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The ultimate guide to office space planning

Author: LEO Admin/October 28, 2018

Gone are the days of tiny, lifeless cubicles and trying to squeeze as many people as possible into a drab rectangle of a space. Companies now realise that an attractive office space is an asset to be managed and maintained; it should be both space for workers to do their job in a great environment and say something about the company’s identity. Striking this balance can, however, prove difficult as the line between a creative and distracting space is a thin one.

With collaboration at the forefront of everyone’s minds, there’s an initial instinct to arrange offices in an open plan style and leave it at that. But this is a simplistic approach to good office design and one that’s not always guaranteed to make workers happy or facilitate the best working conditions. There’s a bit of a privacy crisis plaguing offices everywhere as staff struggle to find space away from co-workers to knuckle down when they need to complete individual or quiet work. A study by Steelcase found that privacy for workers is a crucial element, singling out ‘stimulation control’ as the primary factor that’s often lacking in open-plan spaces.


So, what are your options when it comes to office space planning? Read on to find out.

The first step and this may be done with the help of a facilities planner or manager, is breaking down the type of work your company does, what kind of professionals it employs and their need for proximity – to each other and varying equipment. It may also prove useful to survey your employees about the type of workplace they would most like and see if at least some of the elements can be incorporated into the office layout

Balance is Key

Striking a balance between the types of spaces available is best for all kinds of work and personalities. Consider arranging desks in a way that groups teams together but still gives people enough space to ‘spread out’ and carve a space that feels individual. Most offices require a conference room for client and team meetings – having a few available (for example, LEO meeting rooms )of varying sizes, can go a long way in providing adaptable spaces that can be used for smaller private meetings or even solo work, should a period of intensive concentration be required.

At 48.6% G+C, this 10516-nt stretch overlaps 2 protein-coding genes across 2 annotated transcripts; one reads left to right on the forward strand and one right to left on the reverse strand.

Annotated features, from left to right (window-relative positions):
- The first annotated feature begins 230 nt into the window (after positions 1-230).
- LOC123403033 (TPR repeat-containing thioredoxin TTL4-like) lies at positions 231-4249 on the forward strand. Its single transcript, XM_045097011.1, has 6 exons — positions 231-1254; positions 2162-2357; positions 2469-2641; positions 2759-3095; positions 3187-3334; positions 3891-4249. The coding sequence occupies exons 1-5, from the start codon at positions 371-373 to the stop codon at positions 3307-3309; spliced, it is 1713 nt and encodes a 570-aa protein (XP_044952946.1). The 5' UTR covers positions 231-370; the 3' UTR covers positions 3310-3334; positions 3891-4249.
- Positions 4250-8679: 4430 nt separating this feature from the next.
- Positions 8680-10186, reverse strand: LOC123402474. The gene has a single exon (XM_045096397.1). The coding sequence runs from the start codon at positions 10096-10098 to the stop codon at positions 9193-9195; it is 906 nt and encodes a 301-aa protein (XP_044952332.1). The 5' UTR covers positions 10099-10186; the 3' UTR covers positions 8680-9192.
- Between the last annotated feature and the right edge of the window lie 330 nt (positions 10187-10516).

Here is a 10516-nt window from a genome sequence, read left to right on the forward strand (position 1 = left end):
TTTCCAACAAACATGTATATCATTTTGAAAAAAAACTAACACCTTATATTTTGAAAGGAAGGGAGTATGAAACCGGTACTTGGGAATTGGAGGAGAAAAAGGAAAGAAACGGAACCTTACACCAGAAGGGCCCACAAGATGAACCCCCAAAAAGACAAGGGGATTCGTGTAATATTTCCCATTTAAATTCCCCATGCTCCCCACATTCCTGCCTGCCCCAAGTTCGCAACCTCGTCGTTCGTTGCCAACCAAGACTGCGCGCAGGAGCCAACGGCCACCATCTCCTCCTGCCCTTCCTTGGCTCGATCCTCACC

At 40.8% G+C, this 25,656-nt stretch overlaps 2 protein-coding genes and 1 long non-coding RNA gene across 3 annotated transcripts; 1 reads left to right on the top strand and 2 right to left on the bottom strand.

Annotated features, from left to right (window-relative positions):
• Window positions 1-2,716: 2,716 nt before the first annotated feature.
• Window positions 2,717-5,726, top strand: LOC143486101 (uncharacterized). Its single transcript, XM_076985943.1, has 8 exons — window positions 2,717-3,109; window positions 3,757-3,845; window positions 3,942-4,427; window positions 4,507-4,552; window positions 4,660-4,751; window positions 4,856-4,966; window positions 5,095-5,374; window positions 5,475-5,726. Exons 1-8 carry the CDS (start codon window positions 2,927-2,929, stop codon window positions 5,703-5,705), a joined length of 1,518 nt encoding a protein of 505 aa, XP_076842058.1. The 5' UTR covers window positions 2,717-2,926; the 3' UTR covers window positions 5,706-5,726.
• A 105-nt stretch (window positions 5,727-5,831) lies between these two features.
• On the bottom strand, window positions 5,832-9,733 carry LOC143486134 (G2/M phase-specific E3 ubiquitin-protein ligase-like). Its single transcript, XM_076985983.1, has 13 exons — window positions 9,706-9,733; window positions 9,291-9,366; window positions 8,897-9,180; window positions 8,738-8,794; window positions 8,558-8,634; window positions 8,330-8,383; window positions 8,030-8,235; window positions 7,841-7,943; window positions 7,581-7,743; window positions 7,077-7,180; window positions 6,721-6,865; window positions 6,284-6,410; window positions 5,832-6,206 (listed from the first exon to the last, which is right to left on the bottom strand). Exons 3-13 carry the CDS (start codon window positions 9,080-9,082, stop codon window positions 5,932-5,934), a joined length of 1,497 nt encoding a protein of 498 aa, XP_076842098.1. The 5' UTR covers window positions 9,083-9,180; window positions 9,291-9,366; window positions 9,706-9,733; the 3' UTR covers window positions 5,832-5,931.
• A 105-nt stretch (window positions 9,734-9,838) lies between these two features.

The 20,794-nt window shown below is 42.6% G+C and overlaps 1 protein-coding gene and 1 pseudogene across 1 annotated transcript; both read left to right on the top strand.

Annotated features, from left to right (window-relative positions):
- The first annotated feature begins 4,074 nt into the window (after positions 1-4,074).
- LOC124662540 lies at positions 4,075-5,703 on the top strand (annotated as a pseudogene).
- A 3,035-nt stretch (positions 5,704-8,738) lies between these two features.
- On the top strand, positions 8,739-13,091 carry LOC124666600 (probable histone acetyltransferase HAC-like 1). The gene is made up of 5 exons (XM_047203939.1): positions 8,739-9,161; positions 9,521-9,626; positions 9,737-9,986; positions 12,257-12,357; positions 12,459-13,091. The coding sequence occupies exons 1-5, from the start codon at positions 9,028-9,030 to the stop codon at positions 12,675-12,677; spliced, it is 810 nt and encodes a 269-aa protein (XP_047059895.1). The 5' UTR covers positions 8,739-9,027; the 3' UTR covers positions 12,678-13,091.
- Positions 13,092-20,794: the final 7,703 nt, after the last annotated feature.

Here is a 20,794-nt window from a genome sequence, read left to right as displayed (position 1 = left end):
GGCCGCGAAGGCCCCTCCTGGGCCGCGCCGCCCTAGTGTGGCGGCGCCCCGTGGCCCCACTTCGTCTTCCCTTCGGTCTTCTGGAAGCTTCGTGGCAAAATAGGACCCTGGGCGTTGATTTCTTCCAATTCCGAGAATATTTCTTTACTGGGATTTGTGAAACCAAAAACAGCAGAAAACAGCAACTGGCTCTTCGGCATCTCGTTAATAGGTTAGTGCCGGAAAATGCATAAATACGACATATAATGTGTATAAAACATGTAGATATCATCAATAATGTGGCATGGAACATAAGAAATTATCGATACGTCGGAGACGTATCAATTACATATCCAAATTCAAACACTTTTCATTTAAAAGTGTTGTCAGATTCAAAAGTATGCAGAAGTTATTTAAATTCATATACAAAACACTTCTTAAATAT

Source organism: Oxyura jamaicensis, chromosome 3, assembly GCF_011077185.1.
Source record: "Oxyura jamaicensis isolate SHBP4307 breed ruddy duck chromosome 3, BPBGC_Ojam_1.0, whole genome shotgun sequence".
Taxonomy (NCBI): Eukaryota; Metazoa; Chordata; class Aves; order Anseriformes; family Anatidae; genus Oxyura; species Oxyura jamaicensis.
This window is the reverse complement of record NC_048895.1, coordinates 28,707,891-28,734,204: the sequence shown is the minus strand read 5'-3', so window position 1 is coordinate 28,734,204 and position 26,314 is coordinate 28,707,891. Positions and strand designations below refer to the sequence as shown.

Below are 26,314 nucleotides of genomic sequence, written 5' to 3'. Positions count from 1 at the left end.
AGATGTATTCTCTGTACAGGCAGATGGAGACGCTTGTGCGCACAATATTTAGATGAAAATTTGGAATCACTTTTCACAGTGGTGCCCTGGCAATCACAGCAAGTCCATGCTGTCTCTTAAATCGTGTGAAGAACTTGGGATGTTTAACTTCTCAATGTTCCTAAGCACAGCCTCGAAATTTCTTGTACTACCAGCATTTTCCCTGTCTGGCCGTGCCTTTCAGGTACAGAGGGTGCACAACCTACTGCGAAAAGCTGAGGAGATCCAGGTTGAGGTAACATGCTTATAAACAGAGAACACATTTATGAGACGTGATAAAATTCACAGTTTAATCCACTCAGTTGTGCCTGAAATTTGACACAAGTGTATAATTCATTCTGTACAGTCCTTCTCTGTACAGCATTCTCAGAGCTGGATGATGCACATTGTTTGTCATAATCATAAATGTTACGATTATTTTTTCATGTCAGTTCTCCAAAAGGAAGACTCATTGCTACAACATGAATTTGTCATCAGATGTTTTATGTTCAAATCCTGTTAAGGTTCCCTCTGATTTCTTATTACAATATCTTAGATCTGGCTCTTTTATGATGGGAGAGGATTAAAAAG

Welcome Space

We’ve spoken a lot about work and office layouts but it’s worth mentioning the reception space too. Having a great welcome space that reflects your company’s aesthetic and ethos is essential, even if it doesn’t involve a company sign on the entrance. It’s good for any new and existing clients who will be paying attention to a myriad of details and to workers that come through space daily. A well-designed reception can be a real point of pride for people who work there every day, setting a certain mood and look as staff walk through on the way to their desks. Serviced offices are fantastic for this, giving a truly professional first impression for your business.

Boost your brand

Thoughtful decorating that carries your company’s aesthetic throughout the office space is great for boosting team culture and strengthening your brand. For example artwork – is low cost and easy to change should you need to. Otherwise, think about how you can use furniture and plants (green accents are great for livening up ‘tech’ spaces and improving air quality) to further communicate who you are as a company. If you’d rather keep it low-key without obvious signage, which can be a decorating decision in its own right, then well-designed and aesthetically pleasing surroundings will go a long way in sending the same message.

Break Time

Workers spend far more time in an office than they do in their homes so making that space comfortable, even fun, shouldn’t be overlooked. Adding a few great amenities to an office space – like a lounge or breakout space are great areas to take time away from the immediate office environment and take a break or event conduct and an informal meeting.
A company that wants to invest in its talent will be mindful of this fact by planning the office space thoughtfully, taking into consideration the need for privacy but also good design so space is pleasant to spend time in all around. Striking a balance between shared, collaborative spaces and more private nooks will give staff the ultimate freedom to determine how their work will be completed best and your company will reap the rewards of a happy and productive workforce.

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